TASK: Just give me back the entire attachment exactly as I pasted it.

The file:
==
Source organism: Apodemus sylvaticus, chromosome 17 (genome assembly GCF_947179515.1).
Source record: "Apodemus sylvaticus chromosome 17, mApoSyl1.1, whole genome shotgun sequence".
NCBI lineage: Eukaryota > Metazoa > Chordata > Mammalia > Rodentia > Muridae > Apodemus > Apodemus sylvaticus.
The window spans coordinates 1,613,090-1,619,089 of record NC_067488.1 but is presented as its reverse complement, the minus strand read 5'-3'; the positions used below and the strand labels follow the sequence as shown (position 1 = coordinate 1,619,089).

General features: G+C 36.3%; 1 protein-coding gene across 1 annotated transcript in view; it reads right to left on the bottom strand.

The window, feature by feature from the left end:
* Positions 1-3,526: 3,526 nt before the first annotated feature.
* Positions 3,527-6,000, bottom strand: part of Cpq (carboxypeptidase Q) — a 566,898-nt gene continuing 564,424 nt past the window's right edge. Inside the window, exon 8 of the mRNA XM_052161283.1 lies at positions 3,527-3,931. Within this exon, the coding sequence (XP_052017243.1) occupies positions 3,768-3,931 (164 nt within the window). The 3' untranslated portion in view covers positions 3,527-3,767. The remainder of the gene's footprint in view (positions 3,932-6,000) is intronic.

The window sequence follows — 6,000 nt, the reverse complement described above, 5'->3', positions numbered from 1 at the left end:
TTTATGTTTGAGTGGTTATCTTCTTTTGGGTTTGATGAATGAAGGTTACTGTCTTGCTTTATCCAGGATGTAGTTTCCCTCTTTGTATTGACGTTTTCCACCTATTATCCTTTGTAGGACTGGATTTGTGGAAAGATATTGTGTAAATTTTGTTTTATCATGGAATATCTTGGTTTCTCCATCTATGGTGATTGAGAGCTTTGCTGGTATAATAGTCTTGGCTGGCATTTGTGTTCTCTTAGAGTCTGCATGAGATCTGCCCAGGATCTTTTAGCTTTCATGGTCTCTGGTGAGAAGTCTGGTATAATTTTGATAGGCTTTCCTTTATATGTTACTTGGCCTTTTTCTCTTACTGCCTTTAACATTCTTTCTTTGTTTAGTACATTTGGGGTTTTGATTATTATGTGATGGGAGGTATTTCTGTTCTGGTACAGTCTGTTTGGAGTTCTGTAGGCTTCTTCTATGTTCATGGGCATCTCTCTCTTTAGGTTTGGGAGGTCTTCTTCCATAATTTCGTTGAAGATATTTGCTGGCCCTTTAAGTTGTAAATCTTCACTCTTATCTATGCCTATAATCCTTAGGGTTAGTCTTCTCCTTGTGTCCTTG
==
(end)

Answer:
Source organism: Apodemus sylvaticus, chromosome 17 (genome assembly GCF_947179515.1).
Source record: "Apodemus sylvaticus chromosome 17, mApoSyl1.1, whole genome shotgun sequence".
NCBI lineage: Eukaryota > Metazoa > Chordata > Mammalia > Rodentia > Muridae > Apodemus > Apodemus sylvaticus.
The window spans coordinates 1,613,090-1,619,089 of record NC_067488.1 but is presented as its reverse complement, the minus strand read 5'-3'; the positions used below and the strand labels follow the sequence as shown (position 1 = coordinate 1,619,089).

General features: G+C 36.3%; 1 protein-coding gene across 1 annotated transcript in view; it reads right to left on the bottom strand.

The window, feature by feature from the left end:
* Positions 1-3,526: 3,526 nt before the first annotated feature.
* Positions 3,527-6,000, bottom strand: part of Cpq (carboxypeptidase Q) — a 566,898-nt gene continuing 564,424 nt past the window's right edge. Inside the window, exon 8 of the mRNA XM_052161283.1 lies at positions 3,527-3,931. Within this exon, the coding sequence (XP_052017243.1) occupies positions 3,768-3,931 (164 nt within the window). The 3' untranslated portion in view covers positions 3,527-3,767. The remainder of the gene's footprint in view (positions 3,932-6,000) is intronic.

The window sequence follows — 6,000 nt, the reverse complement described above, 5'->3', positions numbered from 1 at the left end:
TTTATGTTTGAGTGGTTATCTTCTTTTGGGTTTGATGAATGAAGGTTACTGTCTTGCTTTATCCAGGATGTAGTTTCCCTCTTTGTATTGACGTTTTCCACCTATTATCCTTTGTAGGACTGGATTTGTGGAAAGATATTGTGTAAATTTTGTTTTATCATGGAATATCTTGGTTTCTCCATCTATGGTGATTGAGAGCTTTGCTGGTATAATAGTCTTGGCTGGCATTTGTGTTCTCTTAGAGTCTGCATGAGATCTGCCCAGGATCTTTTAGCTTTCATGGTCTCTGGTGAGAAGTCTGGTATAATTTTGATAGGCTTTCCTTTATATGTTACTTGGCCTTTTTCTCTTACTGCCTTTAACATTCTTTCTTTGTTTAGTACATTTGGGGTTTTGATTATTATGTGATGGGAGGTATTTCTGTTCTGGTACAGTCTGTTTGGAGTTCTGTAGGCTTCTTCTATGTTCATGGGCATCTCTCTCTTTAGGTTTGGGAGGTCTTCTTCCATAATTTCGTTGAAGATATTTGCTGGCCCTTTAAGTTGTAAATCTTCACTCTTATCTATGCCTATAATCCTTAGGGTTAGTCTTCTCCTTGTGTCCTTG